Language Anxiety: From Theoly and Research to Classroom Implications. Ed. Elaine Horwitz ; Dolly Young. Englewood Cliffs, NJ: Prentice Hall, 1991. 20. McLaughlin, Barry, Tammi Rossman ; Beverly McLeod. “Second Language Learning: An In- NOTES The other half of this study identified key demographic self-report variables that affect strategy choice in statistically significant ways (32). This portion of the study substantially extends the previous report. Here we report the actual frequencies of strategy use and analyze the five major clusters of strategies determined through factor analytic means.
The study reported earlier (32) relied on the factor scores reported here for the analysis of variance (ANOVA). The factor analysis applied Promax rotation with the eigenvalue set at 1 and the maximum allowable factors set at 10. BIBLIOGRAPHY 1. Bacon, Susan M. ; Michael D. Finneman. “A Study of the Attitudes, Motives, and Strategies of University Foreign Language Students and Their Disposition to Authentic Oral and Written Input. ” Modern LanguageJournal 74 (1990): 459-82. 2. Bayer, Ann Shea. Collaborative-Apprenticeship Learning: Language and Thinking Across the Curriculum, K-12.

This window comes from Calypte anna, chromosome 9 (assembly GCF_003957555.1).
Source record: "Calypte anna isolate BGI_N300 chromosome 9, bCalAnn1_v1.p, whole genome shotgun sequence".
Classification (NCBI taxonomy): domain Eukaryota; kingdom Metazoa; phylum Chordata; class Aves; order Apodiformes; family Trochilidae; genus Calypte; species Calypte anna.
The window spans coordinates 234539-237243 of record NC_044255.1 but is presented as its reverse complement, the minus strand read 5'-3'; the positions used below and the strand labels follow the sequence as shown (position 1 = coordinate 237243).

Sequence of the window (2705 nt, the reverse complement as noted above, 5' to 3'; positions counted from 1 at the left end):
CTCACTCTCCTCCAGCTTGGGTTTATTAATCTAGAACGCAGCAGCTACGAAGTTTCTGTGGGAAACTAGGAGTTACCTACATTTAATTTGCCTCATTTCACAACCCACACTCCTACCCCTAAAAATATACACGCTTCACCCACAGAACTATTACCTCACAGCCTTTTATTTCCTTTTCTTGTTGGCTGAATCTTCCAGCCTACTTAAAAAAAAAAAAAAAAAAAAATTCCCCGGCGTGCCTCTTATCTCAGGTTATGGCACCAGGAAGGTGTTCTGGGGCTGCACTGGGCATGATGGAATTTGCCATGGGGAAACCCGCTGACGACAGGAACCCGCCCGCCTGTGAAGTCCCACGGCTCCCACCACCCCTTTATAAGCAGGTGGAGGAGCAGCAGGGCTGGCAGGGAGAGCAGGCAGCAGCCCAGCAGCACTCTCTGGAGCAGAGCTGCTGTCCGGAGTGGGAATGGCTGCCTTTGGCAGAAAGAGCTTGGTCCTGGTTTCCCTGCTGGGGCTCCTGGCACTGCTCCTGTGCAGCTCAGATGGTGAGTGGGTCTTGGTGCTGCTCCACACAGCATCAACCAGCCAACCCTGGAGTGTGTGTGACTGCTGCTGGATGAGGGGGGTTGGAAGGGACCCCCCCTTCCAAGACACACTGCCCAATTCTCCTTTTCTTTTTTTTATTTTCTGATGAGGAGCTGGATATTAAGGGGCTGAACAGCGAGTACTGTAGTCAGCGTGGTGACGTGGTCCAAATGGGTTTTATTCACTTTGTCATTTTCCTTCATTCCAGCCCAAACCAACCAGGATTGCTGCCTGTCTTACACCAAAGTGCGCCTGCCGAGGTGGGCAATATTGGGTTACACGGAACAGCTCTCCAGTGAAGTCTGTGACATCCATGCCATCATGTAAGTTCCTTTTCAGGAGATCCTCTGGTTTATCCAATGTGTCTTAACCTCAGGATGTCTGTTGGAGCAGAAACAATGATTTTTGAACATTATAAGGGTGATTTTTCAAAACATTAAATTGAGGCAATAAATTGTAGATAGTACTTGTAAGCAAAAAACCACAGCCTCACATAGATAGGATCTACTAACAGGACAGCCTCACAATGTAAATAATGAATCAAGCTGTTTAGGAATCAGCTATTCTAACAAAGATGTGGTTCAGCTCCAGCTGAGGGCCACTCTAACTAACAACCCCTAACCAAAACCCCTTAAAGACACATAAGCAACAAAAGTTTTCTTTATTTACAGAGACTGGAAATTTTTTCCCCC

Mountain View, CA: Mayfield, 1990. 3. Bialystok, Ellen. “The Role of Conscious Strategies in Second Language Proficiency. ”Modern Language Journal 65 (1981): 24-35. 4. Brown, H. Douglas. A Practical Guide to Language Learning: A Fifteen-Week Program of Strategies for Success. New York: McGraw-Hill, 1989. 5. Canale, Michael ; Merrill Swain. “Theoretical Bases of Communicative Approaches to Second Language Teaching and Testing. ” Applied Linguistics 1 (1980): 1-47. 6. Carrell, Patricia. “Evidence of a Formal Schema in Second Language Comprehension. ” Language Learning 34 (1984): 87-112. 7.